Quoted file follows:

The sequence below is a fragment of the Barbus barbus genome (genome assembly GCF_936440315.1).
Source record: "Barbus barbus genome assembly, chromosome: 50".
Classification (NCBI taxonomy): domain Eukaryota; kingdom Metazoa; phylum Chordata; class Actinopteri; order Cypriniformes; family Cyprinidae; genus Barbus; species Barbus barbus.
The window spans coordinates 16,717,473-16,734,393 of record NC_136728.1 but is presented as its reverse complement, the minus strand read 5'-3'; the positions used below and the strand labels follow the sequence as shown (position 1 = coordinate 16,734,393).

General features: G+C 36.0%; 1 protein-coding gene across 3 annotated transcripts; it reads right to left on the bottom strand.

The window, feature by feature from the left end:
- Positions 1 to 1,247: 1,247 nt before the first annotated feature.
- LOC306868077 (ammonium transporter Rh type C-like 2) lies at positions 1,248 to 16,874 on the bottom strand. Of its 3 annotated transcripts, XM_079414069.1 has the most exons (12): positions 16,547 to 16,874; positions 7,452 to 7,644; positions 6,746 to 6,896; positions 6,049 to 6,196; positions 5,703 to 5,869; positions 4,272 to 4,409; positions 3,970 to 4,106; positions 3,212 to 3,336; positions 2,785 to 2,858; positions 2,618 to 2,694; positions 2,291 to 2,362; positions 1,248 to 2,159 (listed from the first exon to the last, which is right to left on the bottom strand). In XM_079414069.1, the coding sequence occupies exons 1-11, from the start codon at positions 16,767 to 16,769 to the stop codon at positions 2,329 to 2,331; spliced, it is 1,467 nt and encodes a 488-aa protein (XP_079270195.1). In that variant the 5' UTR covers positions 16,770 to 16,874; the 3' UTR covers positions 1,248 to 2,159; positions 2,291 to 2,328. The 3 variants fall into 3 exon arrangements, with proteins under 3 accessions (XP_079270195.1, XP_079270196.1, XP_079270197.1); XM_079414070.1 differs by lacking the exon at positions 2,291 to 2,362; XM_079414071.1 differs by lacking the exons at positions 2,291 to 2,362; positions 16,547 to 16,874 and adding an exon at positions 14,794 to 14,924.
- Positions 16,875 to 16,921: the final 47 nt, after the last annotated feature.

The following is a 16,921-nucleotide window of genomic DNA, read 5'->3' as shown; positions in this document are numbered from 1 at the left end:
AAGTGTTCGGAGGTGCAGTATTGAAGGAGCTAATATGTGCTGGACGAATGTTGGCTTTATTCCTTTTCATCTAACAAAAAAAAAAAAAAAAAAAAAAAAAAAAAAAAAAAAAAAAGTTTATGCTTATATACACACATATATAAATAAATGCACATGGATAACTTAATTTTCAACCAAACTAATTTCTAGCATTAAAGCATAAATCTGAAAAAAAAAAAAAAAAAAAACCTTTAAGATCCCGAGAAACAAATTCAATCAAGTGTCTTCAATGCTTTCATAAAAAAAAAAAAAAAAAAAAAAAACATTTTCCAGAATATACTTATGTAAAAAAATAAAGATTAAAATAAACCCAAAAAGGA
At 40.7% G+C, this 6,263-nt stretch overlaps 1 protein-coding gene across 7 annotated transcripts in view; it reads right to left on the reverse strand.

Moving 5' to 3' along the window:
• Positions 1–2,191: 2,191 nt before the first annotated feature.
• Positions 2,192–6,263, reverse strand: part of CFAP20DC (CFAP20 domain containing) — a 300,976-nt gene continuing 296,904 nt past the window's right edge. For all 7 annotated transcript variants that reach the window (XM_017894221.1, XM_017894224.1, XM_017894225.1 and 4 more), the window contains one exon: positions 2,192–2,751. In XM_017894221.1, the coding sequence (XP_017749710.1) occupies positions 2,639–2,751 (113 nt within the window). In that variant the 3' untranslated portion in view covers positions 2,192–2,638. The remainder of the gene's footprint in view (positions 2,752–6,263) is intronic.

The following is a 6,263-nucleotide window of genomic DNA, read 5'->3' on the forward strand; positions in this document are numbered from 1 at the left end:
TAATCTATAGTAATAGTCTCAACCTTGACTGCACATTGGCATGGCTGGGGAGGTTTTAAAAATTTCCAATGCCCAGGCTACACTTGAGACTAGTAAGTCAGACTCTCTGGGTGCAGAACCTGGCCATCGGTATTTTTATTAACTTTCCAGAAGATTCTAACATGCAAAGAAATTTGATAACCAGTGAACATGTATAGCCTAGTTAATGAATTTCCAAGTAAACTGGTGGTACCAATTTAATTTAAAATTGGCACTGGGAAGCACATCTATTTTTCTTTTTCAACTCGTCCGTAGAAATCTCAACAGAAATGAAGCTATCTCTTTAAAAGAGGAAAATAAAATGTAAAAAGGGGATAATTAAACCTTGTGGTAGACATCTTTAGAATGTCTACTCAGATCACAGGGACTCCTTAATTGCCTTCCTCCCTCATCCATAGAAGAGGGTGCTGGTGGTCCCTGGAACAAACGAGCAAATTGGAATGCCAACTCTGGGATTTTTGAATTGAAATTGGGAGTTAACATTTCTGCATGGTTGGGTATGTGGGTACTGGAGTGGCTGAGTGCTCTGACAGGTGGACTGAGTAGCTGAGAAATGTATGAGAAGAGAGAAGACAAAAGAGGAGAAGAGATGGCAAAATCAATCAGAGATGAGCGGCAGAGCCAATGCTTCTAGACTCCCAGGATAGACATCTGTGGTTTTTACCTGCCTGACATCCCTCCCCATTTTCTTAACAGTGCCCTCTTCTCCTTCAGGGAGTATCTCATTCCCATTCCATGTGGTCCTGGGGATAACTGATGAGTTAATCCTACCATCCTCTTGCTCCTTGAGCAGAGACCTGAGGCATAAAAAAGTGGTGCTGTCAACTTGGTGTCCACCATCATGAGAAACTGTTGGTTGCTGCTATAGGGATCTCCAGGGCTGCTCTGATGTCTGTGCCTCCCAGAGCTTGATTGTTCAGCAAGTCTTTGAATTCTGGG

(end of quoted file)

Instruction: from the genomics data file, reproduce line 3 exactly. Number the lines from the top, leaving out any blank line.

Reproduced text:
Classification (NCBI taxonomy): domain Eukaryota; kingdom Metazoa; phylum Chordata; class Actinopteri; order Cypriniformes; family Cyprinidae; genus Barbus; species Barbus barbus.